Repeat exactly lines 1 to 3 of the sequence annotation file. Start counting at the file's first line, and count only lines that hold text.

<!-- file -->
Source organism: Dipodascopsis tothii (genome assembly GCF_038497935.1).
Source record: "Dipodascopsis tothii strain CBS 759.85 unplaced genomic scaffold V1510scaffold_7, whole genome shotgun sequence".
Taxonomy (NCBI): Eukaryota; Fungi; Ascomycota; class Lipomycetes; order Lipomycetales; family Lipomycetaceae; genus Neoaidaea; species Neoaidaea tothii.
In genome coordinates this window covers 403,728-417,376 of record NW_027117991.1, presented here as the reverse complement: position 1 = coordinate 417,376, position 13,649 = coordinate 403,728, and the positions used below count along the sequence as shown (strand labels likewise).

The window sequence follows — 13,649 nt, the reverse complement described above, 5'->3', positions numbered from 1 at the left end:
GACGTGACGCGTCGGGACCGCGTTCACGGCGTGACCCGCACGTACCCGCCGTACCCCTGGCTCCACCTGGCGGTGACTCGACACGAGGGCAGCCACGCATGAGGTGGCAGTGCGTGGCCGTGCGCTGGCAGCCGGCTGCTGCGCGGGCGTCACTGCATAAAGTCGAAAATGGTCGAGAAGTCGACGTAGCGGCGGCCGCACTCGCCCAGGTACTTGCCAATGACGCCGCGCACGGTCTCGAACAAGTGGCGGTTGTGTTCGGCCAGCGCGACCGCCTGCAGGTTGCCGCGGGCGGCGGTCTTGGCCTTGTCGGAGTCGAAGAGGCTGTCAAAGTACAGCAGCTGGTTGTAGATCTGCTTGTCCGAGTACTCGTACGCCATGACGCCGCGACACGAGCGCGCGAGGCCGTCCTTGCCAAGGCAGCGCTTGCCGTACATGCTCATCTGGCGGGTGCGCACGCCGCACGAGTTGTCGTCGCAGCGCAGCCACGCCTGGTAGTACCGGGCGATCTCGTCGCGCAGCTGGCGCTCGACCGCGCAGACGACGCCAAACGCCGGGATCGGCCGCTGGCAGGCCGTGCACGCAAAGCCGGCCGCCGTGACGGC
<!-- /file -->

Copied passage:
Source organism: Dipodascopsis tothii (genome assembly GCF_038497935.1).
Source record: "Dipodascopsis tothii strain CBS 759.85 unplaced genomic scaffold V1510scaffold_7, whole genome shotgun sequence".
Taxonomy (NCBI): Eukaryota; Fungi; Ascomycota; class Lipomycetes; order Lipomycetales; family Lipomycetaceae; genus Neoaidaea; species Neoaidaea tothii.